Our results indicated that ASC/caspase-1 inflammasomes and the secreted IL-1β play a key role in the generation of Th1, CTL, and IgA responses after influenza infection (Table S1, available at Previous studies have demonstrated the requirement for TLR7 and MyD88 in adaptive immunity to influenza virus infection with somewhat conflicting results. Lopez et al. (28) found no requirement for MyD88 on T cells or immunoglobulin responses to aerosolized influenza virus challenge. In contrast, Koyama et al. (27) showed that TLR7 or MyD88 is required for the induction of B cell secretion of anti-HA IgG2a and IgG2c but not CTL responses. Heer et al. (26) demonstrated that IgG2a and IgG2c responses to flu were impaired in MyD88−/− but not in TLR7−/− mice. All studies found IgG1 antibody levels to be elevated in MyD88−/− mice (2628) as well as TLR7−/− mice (26). Together, these studies indicated that activation of CD8 T cells during antiinfluenza immune response relies on mechanisms other than the TLR7 and MyD88 (2628), whereas IgG2a/c and CD4 T cell responses depend on MyD88 (26, 27). In light of the data we present here, inflammasome recognition of influenza virus infection plays a more dominant role in the establishment of CD8 T cell responses compared with TLR7. In addition, we found that serum IgG2c responses were largely dependent on both ASC-dependent caspase-1 inflammasome signals. These data suggested that caspase-1 inflammasomes, as well as TLR7/MyD88 (26, 27), play a key role in the formation of IgG2c-secreting B cells after flu infection. A pronounced defect in nasal IgA production in ASC and caspase-1–deficient mice and complete impairment in MyD88−/− mice suggest that inflammasomes and IL-1R signals are required to elicit B cell secretion of IgA in the nasal mucosa.

ASC, caspase-1, and IL-1R, but not NLRP3, are required for survival after sublethal influenza challenge

Finally, we examined the importance of inflammasomes in immune-mediated protection. To this end, we followed viral titer and survival of mice after intranasal challenge with a sublethal dose (10 PFU) of A/PR8. The virus titers in the lung of infected mice revealed that all mice sustained similar viral load at day 5 p.i., indicating that, with the low dose viral challenge, inflammasomes were not required for innate immune protection (Fig. 4, A and B). In contrast, at later stages of infection, viral clearance was severely impaired in mice deficient for ASC, caspase-1, or IL-1R, but not NLRP3 (Fig. 4 A). Specifically, caspase-1 in the hematopoietic but not stromal compartment was required for control of virus replication at this stage (Fig. 4 B). This effect became pronounced on day 10 p.i., when WT and NLRP3−/− mice had completely cleared the virus and those deficient in ASC, caspase-1, or IL-1R sustained high virus burden in the lung (Fig. 4 A). Consequently, although WT and NLRP3−/− mice recovered from sublethal infection with influenza virus, the majority of the flu-challenged ASC−/−, caspase-1−/−, and IL-1R−/− mice succumbed to death by 18 d p.i. (Fig. 4 C). These data indicated that NLRP3-independent ASC-dependent caspase-1 inflammasomes are required to provide IL-1R–dependent immune protection against respiratory influenza infection. It is unclear which NLRPs are responsible for the recognition of influenza virus in the initiation of ASC inflammasome-dependent immune responses. Future identification of NLRP responsible for influenza recognition will provide important insights into the molecular mechanism.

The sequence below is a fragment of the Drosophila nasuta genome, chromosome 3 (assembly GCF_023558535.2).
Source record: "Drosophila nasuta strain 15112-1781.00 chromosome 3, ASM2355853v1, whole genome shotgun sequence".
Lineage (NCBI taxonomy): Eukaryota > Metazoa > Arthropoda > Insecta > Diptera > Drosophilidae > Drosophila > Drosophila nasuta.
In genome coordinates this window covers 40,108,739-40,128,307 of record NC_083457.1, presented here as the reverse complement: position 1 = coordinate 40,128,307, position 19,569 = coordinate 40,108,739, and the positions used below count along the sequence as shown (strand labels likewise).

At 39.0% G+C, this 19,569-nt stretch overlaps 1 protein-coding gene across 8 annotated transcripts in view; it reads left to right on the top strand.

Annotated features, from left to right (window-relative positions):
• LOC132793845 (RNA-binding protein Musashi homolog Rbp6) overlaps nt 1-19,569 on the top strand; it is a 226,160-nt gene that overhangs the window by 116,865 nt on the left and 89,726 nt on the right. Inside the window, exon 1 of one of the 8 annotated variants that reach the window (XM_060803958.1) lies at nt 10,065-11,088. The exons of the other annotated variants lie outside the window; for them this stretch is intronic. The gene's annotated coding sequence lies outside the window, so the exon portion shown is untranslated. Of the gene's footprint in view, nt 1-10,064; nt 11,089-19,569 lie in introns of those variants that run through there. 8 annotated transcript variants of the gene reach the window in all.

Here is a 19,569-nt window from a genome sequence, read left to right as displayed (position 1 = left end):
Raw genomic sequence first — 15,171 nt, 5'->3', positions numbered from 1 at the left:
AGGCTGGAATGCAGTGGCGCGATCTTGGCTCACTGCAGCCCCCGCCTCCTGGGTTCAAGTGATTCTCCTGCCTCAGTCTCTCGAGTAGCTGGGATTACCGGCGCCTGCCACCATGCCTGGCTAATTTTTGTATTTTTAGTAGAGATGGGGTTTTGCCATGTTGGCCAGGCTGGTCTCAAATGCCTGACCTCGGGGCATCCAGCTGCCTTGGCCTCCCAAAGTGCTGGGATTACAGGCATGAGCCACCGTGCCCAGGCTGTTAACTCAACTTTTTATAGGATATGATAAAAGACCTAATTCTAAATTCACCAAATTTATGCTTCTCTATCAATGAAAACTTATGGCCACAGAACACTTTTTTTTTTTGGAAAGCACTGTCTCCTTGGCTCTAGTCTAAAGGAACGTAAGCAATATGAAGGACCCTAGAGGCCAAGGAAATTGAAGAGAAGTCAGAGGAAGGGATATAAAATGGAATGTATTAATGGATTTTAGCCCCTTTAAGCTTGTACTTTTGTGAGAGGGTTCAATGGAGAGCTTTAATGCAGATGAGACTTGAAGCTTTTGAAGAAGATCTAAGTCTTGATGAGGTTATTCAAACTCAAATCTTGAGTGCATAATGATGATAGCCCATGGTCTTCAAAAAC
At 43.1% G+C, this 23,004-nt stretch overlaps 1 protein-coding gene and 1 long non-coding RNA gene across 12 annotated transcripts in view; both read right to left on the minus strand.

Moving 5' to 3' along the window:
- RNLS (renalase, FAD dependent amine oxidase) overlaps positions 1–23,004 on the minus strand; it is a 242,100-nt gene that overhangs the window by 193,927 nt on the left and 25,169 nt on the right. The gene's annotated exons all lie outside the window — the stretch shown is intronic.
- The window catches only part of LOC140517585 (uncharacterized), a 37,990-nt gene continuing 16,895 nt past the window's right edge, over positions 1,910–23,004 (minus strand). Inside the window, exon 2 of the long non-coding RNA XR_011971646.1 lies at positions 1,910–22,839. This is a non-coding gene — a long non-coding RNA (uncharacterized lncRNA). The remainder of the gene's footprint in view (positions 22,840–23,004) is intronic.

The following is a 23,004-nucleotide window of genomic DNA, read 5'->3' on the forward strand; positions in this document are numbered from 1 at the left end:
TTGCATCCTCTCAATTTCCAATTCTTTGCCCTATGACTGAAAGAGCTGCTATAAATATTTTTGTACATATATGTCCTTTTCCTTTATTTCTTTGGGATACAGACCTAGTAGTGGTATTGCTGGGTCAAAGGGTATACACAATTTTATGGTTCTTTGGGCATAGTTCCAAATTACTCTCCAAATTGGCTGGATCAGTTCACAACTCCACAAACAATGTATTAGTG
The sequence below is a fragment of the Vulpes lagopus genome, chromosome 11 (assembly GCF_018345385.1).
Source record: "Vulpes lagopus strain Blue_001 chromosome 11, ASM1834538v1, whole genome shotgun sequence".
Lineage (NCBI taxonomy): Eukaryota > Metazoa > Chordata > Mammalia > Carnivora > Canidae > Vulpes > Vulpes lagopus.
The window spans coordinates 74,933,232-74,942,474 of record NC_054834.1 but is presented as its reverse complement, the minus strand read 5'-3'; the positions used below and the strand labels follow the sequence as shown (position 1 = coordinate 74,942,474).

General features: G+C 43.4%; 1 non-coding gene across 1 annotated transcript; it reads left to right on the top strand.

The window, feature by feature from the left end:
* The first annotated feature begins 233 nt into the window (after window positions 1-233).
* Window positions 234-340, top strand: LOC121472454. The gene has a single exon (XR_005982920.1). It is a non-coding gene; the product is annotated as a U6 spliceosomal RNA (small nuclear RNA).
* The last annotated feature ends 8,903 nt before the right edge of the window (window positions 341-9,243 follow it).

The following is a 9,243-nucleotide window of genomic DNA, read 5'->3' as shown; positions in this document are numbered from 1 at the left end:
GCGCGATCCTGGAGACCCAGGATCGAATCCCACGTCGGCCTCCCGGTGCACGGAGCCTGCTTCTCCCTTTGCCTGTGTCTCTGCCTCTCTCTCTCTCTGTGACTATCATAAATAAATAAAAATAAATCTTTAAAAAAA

Figure 4.
ASC-1–, caspase-1–, and IL-1R–deficient mice, but not NLRP3-deficient mice, are more susceptible to influenza infection and disease. WT, NLRP3-, ASC-, caspase-1–, and IL-1R–deficient mice (A) and WT→caspase-1 ...

Mortality of ASC−/−, caspase-1−/−, and IL-1R−/− mice after a low-dose influenza challenge was associated with reduced CD4 and CD8 T cell responses (Fig. 2) as well as impaired mucosal IgA and systemic IgG2 responses (Fig. 3) to influenza viral antigens (Table S1). It is well known that recovery from influenza infection requires CD8 T cells. The antiviral capacity of flu-specific CD8+ T cells is dependent on their ability to migrate to the lungs and come in contact with infected airway epithelium (29). Effector CD8 T cells begin to appear in the lung ~5–7 d after infection (30). Thus, the inability of ASC- and caspase-1–deficient mice to clear virus in the lung at 8 and 10 d after influenza infection (Fig. 4 A) is likely the result of a combined effect of their failure to develop robust systemic CD8 T cell responses and to recruit effector CD8 T cells to the lung (Fig. 2 and Fig. S5 C). This recruitment and effector T cell induction are downstream of IL-1R signaling, as IL-1R−/− mice failed to elicit lung cellular infiltration (Fig. 1) or T cell responses (Fig. 2). These data provide important evidence for the requirements for inflammasomes in multiple stages of antiviral immune defense.